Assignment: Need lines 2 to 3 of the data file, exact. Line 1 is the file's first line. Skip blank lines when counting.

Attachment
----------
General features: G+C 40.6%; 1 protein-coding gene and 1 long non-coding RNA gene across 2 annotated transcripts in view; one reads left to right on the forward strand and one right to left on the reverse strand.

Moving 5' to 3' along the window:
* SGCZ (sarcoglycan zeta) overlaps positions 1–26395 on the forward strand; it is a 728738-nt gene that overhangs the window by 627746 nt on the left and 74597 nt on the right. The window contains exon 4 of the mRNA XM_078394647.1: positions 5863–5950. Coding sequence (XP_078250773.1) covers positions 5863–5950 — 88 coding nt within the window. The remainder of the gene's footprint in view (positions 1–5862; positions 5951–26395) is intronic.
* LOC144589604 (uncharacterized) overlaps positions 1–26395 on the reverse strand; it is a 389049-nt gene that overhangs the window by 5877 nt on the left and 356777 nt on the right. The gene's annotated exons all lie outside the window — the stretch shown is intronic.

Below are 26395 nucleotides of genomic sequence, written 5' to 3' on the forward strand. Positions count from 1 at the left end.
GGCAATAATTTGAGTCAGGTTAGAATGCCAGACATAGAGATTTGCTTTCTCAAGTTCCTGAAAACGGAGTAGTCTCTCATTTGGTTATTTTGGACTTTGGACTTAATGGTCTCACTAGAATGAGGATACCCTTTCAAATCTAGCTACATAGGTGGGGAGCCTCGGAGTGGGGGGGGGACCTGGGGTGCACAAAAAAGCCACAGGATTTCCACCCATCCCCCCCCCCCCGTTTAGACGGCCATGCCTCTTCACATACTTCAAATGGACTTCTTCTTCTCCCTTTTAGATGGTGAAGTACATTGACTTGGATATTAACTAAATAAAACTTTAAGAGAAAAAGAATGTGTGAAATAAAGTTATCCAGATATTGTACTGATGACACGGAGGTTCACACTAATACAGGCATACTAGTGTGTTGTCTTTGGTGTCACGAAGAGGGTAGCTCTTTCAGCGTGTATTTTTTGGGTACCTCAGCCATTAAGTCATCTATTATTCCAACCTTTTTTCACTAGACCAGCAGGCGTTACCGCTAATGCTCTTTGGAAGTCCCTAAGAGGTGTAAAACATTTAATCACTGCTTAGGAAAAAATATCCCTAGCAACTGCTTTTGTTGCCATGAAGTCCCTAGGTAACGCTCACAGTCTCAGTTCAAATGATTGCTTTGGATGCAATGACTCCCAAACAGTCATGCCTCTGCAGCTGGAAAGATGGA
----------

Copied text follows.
Moving 5' to 3' along the window:
* SGCZ (sarcoglycan zeta) overlaps positions 1–26395 on the forward strand; it is a 728738-nt gene that overhangs the window by 627746 nt on the left and 74597 nt on the right. The window contains exon 4 of the mRNA XM_078394647.1: positions 5863–5950. Coding sequence (XP_078250773.1) covers positions 5863–5950 — 88 coding nt within the window. The remainder of the gene's footprint in view (positions 1–5862; positions 5951–26395) is intronic.